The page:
This makes no sense. And it goes along with the zero-sum game mentality to which many conservatives subscribe.

But I can assure you, there are an unlimited number of marriage licenses at every city hall.

So here’s my question to you, Maggie:

Please, explain how conferring the status of marriage upon my relationship will weaken the institution of marriage. And don’t go down the hypothetical route that you’ve created that claims that “future couples” will not get married because they will think that marriage is not a valuable institution. If, according to you, marriage has been around forever, because of procreation and the result thereof, then future couples will want to marry as well. Perhaps, also, Maggie, for love.

Additionally, Maggie,  I wish you would please account for the fact that in states that have banned same-sex marriage, the incidence of divorce is higher?

Further, please, tell us, why it is OK that in the United States, (as I wrote in a 2009 piece commemorating Father’s Day,) “[t]here are 2.9 million children in America living with no parents – and 1.6 million American children are homeless. 2.9 million is almost 1 percent of the entire U.S. population – and that figure is five years old. Half a million U.S. children live with foster parents.”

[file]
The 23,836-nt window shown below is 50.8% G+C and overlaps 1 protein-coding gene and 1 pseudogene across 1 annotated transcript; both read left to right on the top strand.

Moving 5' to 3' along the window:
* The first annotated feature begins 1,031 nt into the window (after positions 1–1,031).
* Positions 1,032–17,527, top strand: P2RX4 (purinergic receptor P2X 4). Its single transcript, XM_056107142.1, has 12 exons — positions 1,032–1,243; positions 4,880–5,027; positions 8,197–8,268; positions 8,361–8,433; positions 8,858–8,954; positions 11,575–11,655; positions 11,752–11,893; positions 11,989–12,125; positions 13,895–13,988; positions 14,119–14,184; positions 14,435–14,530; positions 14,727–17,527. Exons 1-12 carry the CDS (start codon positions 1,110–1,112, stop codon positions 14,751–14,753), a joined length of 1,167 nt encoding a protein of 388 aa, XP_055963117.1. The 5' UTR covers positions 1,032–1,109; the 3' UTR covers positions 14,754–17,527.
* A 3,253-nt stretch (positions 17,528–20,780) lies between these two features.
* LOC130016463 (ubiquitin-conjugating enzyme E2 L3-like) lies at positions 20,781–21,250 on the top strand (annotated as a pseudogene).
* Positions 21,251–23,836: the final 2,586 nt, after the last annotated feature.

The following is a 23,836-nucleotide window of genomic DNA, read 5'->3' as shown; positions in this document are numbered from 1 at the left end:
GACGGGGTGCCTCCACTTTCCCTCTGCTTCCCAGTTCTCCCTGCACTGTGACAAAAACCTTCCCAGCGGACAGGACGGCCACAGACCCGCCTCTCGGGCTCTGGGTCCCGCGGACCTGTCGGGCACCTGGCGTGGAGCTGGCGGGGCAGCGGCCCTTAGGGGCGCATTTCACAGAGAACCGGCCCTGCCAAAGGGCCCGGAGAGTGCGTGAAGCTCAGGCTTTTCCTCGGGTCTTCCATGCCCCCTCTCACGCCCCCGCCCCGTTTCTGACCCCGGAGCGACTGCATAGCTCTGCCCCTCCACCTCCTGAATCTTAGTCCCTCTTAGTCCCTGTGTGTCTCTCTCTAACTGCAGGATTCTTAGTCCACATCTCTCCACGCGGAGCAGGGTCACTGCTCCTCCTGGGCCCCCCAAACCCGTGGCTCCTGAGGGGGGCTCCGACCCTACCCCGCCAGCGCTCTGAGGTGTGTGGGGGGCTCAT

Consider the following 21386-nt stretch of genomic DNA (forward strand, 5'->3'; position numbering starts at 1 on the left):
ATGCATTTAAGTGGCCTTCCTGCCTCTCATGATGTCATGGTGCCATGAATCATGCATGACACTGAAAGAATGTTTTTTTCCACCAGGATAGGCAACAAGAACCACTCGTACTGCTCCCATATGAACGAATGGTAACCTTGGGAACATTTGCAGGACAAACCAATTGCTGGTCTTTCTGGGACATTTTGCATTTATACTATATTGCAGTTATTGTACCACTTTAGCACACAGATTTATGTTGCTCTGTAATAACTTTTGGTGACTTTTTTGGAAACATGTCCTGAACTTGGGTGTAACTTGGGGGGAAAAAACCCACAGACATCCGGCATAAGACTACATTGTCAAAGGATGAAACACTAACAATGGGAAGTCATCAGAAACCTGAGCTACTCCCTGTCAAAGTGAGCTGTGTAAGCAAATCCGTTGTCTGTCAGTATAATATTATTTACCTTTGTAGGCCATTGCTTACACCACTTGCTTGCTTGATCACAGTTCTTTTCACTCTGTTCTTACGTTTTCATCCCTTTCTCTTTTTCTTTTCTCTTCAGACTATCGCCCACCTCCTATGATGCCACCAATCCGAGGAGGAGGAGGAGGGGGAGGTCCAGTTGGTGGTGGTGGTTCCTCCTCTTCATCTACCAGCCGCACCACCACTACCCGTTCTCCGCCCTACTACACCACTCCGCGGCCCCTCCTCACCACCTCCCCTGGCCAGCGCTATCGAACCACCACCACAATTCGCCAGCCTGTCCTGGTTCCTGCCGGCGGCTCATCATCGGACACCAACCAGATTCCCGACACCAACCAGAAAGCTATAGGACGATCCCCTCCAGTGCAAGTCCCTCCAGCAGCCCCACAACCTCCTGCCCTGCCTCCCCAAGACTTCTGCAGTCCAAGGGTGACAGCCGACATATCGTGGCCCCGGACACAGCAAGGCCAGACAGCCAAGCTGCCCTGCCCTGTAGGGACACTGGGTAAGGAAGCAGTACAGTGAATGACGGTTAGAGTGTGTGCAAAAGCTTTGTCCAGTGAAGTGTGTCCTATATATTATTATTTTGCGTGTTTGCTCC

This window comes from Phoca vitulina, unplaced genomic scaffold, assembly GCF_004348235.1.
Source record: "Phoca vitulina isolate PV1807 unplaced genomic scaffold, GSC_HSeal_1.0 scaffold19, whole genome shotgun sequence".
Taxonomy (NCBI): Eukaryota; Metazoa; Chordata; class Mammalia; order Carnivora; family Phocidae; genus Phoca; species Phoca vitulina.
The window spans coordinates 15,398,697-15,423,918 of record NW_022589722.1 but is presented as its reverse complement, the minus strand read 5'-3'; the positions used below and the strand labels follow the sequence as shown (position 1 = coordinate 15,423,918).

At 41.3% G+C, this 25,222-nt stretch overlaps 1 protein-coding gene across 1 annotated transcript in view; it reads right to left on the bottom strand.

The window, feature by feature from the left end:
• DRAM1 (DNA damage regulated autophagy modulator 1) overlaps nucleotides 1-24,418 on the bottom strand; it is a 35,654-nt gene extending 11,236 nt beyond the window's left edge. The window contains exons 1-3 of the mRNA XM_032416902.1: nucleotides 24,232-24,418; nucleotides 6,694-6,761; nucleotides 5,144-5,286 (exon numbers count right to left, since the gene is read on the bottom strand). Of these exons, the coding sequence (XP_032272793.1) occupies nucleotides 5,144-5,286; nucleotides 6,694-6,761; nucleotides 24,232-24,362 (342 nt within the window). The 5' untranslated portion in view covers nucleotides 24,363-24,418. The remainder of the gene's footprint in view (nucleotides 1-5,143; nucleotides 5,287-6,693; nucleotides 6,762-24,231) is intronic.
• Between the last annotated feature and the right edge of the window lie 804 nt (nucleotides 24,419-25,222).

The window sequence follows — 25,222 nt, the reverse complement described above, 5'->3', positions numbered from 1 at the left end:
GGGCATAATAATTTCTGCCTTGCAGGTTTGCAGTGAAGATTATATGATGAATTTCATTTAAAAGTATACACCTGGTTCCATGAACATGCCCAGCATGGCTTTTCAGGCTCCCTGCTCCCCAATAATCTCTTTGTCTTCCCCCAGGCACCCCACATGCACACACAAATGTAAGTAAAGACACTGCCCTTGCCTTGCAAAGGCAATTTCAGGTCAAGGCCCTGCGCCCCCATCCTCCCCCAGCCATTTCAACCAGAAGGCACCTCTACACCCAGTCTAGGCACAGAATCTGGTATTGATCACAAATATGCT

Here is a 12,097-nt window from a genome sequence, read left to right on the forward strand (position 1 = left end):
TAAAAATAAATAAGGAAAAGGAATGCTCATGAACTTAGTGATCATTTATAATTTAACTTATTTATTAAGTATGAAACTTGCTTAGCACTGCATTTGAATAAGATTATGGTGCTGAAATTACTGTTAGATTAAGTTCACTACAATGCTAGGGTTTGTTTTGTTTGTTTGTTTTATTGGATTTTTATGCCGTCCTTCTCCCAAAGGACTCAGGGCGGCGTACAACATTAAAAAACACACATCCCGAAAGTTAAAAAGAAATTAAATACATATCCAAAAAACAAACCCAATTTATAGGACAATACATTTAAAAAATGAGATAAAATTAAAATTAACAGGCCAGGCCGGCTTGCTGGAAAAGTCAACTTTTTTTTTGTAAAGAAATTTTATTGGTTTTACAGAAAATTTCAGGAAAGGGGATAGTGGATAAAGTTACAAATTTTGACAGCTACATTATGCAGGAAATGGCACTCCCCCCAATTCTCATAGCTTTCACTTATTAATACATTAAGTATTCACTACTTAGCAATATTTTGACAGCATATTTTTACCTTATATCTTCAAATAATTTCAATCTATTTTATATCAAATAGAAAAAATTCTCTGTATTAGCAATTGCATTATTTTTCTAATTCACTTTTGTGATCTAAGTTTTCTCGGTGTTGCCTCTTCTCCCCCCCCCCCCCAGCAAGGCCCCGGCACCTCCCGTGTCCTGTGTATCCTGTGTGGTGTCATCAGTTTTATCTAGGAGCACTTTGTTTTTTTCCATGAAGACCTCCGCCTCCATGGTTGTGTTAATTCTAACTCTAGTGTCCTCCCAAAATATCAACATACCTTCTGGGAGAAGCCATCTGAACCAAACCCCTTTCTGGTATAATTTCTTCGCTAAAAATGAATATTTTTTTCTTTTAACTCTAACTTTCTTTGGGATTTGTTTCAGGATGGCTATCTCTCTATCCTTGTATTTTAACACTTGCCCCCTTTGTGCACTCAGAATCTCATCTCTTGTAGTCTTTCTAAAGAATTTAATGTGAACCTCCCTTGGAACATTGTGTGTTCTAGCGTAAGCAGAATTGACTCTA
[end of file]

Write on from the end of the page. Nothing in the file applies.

“Those half a million foster kids? Only half will graduate high school, only 2% will earn a Bachelor’s degree. The day they turn 18, 30% will have no health insurance and will be on public assistance.”

Please, tell me how society does not benefit by allowing loving same-sex couples to marry, adopt, and raise some of these children.

Maggie, in may respects, I believe you and I are fighting for the same thing. We’re fighting to strengthen the institution of marriage. And we’re fighting for children to be raised in loving homes. We merely differ oin who should be “allowed” to participate.

But I promise you, same-sex couples, upon marrying, will not steal the children away from any opposite-sex family. That’s not what we do.

In a panel discussion at Brown University a few weeks ago, Maggie Gallagher said, “Marriage emerges again and again in a variety of completely separated societies because every human society has to figure out how to deal with the fact that sex between men and women makes babies, that societies need babies and that those children do better with — and certainly long for — a father as well as a mother in their lives.”

Um, not exactly.

Take, “those children do better with — and certainly long for — a father as well as a mother in their lives.”